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The ‘Summer Of Planets’ Just Began. Here’s When To Get The Best Views Of Venus, Jupiter, Saturn And Mercury – Forbes

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Illustration of the solar system, showing the paths of the eight major planets as they orbit the … [+] Sun, plus the asteroids and comets. The four inner planets are, from inner to outer, Mercury, Venus, Earth and Mars. The four outer planets are, inner to outer, Jupiter, Saturn, Uranus and Neptune.
The “Christmas Star” conjunction of Jupiter and Saturn was, rare, auspicious and ages ago. What planet can you see tonight?
That depends on when you look—and how late at night you look—but as this summer gathers pace, the planets are going to become brighter and much more convenient to see.
Planets visible tonight from across Earth include Venus, Mars, Jupiter and Saturn, though none of them are in prime position (check planet-rise/planet-set times for your location).
However, come the end of June Venus will be high in the sky and easy to see right after sunset-as it is right now, albeit low on the horizon—and both Jupiter and Saturn will be visible by midnight.
Here’s everything you need to know about when to see planets in summer 2021:
Three images of Jupiter show the gas giant in three different types of light — infrared, visible, … [+] and ultraviolet.
When: August 19, 2021
Where: rising in the east and in the sky all night
Jupiter will reach opposition—when Earth passes between it and the Sun—on August 19, 2021.
The geometry of a planet’s opposition also means that the planet rises at dusk (in the east) and sets at dawn (in the west), which is convenient.
It’s a time to point binoculars and telescopes at the gas giant to see if you can see pink bands in its atmosphere and four of its moons. They’re easy targets. 
Saturn in this latest snapshot from NASA’s Hubble Space Telescope, taken on July 4, 2020, when the … [+] opulent giant world was 839 million miles from Earth. This new Saturn image was taken during summer in the planet’s northern hemisphere.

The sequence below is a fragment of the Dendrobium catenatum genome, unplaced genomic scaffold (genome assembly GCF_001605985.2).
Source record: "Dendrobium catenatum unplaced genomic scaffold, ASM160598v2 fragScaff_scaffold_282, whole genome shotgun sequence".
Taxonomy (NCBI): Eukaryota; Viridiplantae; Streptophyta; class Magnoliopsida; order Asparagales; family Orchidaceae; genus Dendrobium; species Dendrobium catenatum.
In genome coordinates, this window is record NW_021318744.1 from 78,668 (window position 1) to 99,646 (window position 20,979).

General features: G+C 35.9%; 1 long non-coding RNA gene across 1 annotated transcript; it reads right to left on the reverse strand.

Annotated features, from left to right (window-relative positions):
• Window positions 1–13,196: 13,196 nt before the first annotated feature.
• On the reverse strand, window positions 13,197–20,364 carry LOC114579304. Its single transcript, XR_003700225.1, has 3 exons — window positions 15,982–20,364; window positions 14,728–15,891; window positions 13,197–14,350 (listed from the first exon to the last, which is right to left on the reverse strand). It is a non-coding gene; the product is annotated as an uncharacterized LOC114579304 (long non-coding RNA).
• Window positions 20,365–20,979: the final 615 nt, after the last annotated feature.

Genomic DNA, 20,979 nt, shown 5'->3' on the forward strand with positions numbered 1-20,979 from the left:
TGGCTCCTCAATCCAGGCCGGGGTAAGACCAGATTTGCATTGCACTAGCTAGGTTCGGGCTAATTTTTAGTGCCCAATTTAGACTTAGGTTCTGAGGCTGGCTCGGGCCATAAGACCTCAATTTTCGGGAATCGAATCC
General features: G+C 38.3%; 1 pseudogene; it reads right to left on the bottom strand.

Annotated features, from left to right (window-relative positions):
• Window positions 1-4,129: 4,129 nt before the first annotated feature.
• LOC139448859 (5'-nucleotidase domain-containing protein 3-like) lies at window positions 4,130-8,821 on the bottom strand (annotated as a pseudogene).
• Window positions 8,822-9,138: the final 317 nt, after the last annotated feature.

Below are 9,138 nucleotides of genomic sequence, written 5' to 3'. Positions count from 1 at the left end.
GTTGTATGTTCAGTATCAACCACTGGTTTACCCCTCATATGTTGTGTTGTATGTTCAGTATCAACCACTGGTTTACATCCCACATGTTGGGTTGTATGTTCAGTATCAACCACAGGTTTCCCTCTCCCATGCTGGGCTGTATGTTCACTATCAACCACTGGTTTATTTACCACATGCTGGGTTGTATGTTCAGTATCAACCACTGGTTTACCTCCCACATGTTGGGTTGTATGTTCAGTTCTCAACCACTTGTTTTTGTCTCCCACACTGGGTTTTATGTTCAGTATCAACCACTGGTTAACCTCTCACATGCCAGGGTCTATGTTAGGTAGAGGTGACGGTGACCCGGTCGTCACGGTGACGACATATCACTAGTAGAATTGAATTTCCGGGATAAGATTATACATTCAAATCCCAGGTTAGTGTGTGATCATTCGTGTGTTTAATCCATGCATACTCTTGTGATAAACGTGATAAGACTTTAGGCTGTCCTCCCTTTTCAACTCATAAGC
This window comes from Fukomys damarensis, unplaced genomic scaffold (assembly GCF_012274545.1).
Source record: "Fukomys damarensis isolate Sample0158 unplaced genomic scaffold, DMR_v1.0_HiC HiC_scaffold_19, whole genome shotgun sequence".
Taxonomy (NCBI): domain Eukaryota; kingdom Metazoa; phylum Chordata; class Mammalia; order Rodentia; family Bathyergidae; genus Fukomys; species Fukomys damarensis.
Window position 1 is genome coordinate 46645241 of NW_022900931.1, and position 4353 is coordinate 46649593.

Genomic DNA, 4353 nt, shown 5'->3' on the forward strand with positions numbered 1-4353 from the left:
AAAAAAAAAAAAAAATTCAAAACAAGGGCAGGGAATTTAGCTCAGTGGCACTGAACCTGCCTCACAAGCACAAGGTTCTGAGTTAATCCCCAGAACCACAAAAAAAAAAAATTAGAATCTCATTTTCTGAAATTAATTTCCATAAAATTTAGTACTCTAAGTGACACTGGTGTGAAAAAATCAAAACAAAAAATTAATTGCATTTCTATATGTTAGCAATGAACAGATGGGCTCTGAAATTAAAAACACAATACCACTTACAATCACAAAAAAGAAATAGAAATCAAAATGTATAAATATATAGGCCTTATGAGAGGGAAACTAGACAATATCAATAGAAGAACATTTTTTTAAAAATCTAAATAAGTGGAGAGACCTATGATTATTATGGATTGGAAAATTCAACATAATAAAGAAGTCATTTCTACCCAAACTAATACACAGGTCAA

When: August 2, 2021
Where: rising in the east and in the sky all night
Saturn reaches opposition on August 2, 2021. Its disk will be 100% illuminated as seen from Earth, and Saturn will look at its brightest and best for all of 2020. 
However, in practice the ringed planet will be well-positioned and shining very brightly for many weeks before and after this date.
A great time to see Jupiter will be on August 22, 2021 when it appears just 3º from a full “Blue Sturgeon Moon,” the third of four full Moons this summer.
Mars, Venus and Jupiter in conjunction as seen from Vulcan, Alberta in 2015. (Photo by: Alan Dyer … [+] /VW PICS/Universal Images Group via Getty Images)
When: After sunset, April-December, 2021
Where: western night sky
After being hidden from most of us in the pre-dawn morning skies, Venus emerged as an “Evening Star” in late April 2021.
By mid-June, Venus is setting about 90 minutes after the Sun.
It’s now incredibly bright, though it during its 2021 apparition it won’t get very high as seen from the northern hemisphere. It will reach its maximum brightness in December. 
The trio of (L to R) Saturn, Mars and Jupiter in conjunction in the dawn twilight, taken from home … [+] in Alberta on March 26, 2020. This is a stack of 10 exposures for the ground to smooth noise and one exposure for the sky to minimize trailing with Topaz DeNoise AI applied. All 10 seconds at f/2 with the Rokinon 85mm lens and Canon EOS Ra at ISO 3200. Luminar Flex Soft Glow effect added. (Photo by: Alan Dyer/VW PICS/Universal Images Group via Getty Images)
When: Before sunrise on Sunday, July 4, 2021
Where: eastern sky
The hardest-to-see planet this morning gets as far from the Sun—from our point of view—during its current apparition.
From today through next week is a great time to try to spot a brightening Mercury about 15º above the eastern horizon in the hour or so before dawn before it slinks back towards the Sun. 
Only five planets are visible from Earth to the naked-eye; Mercury, Venus, Mars, Jupiter and Saturn. The other two— Neptune and Uranus—require a small telescope.
Times and dates given apply to mid-northern latitudes. For the most accurate location-specific information consult online planetariums like Stellarium and The Sky Live. Check planet-rise/planet-setsunrise/sunset and moonrise/moonset times for where you are. 
Wishing you clear skies and wide eyes.

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